Historically, pandemics have forced humans to break with the past and imagine their world anew. This [coronavirus] one is no different. It is a portal, a gateway between one world and the next. (Roy 2020)
This special issue of the Journal on Education in Emergencies (JEiE) is focused on education during pandemics. While the choice of topic for this issue was prompted by the devastating impact of the COVID-19 pandemic, history has been plagued by a long list of pandemics (see Table 1). Studies from around the world have shown the effects a health crisis can have on education. A recent example is the Ebola crisis in West Africa, which resulted in schools being closed for seven to nine months; the impact on school enrollment and dropout rates as the schools reopened was devasting. Recent evidence, including that provided in this special issue, suggests that COVID-19-related school closures have already left their mark.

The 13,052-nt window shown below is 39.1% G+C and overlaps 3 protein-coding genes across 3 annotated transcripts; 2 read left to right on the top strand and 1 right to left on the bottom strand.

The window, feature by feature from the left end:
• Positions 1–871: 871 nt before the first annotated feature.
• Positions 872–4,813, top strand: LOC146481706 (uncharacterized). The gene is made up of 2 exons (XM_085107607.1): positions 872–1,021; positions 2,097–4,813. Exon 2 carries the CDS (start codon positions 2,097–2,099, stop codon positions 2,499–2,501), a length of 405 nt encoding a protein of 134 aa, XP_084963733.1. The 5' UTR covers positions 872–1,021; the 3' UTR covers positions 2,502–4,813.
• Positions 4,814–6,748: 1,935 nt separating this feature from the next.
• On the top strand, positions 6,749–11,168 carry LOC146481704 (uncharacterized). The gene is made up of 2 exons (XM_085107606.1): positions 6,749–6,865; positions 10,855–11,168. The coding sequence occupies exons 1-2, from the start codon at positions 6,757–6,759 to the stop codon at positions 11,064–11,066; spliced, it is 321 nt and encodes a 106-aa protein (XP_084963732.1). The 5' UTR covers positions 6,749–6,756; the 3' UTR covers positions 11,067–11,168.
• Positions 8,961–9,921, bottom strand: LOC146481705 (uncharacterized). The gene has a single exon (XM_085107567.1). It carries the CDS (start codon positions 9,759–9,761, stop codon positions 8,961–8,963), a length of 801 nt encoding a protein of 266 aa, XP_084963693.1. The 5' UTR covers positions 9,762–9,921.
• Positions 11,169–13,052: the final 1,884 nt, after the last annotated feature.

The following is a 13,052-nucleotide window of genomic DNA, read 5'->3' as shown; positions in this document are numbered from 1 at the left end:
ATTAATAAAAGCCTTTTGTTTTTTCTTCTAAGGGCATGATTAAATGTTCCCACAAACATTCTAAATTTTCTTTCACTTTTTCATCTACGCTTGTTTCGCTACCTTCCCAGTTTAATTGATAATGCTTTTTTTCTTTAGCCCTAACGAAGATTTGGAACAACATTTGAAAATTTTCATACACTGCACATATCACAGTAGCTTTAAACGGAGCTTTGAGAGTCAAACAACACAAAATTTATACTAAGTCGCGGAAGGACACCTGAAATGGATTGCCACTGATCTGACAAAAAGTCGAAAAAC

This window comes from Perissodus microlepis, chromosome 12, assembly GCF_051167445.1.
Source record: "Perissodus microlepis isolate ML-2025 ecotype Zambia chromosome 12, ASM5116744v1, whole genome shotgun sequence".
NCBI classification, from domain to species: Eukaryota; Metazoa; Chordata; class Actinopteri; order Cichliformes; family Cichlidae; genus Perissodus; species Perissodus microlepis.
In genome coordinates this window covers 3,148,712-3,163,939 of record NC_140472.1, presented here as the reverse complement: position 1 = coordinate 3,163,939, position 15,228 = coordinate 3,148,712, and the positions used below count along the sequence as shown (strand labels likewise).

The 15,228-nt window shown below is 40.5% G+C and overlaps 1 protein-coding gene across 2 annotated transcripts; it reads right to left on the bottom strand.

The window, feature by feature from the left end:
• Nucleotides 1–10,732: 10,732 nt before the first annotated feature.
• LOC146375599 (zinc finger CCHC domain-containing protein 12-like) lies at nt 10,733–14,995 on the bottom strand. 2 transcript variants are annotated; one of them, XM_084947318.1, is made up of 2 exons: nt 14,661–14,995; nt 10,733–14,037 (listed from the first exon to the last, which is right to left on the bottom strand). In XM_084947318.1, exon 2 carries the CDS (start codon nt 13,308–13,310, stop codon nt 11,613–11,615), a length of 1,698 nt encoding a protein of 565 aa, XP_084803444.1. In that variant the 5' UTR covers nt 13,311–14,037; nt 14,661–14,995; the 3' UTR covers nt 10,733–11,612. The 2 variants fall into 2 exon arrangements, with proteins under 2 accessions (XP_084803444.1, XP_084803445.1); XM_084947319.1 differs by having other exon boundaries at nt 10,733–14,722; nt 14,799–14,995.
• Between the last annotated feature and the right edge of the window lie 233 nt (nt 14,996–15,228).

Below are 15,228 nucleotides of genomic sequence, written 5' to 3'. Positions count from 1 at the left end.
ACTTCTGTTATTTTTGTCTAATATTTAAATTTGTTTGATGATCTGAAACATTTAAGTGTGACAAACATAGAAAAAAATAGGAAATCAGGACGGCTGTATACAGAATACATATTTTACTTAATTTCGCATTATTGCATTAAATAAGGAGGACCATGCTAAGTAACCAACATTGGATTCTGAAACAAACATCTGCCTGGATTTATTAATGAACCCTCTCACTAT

Not only have they exacerbated preexisting inequalities—for example, students from the poorest and most marginalized communities have had the least access to remote learning technology—but the isolation caused by the closures has resulted in psychological trauma that will likely take years if not decades to overcome. The importance of these effects is reflected in the fact that at least four other journals have published special issues on education during the COVID-19 pandemic.
Source: Inter-agency Network for Education in Emergencies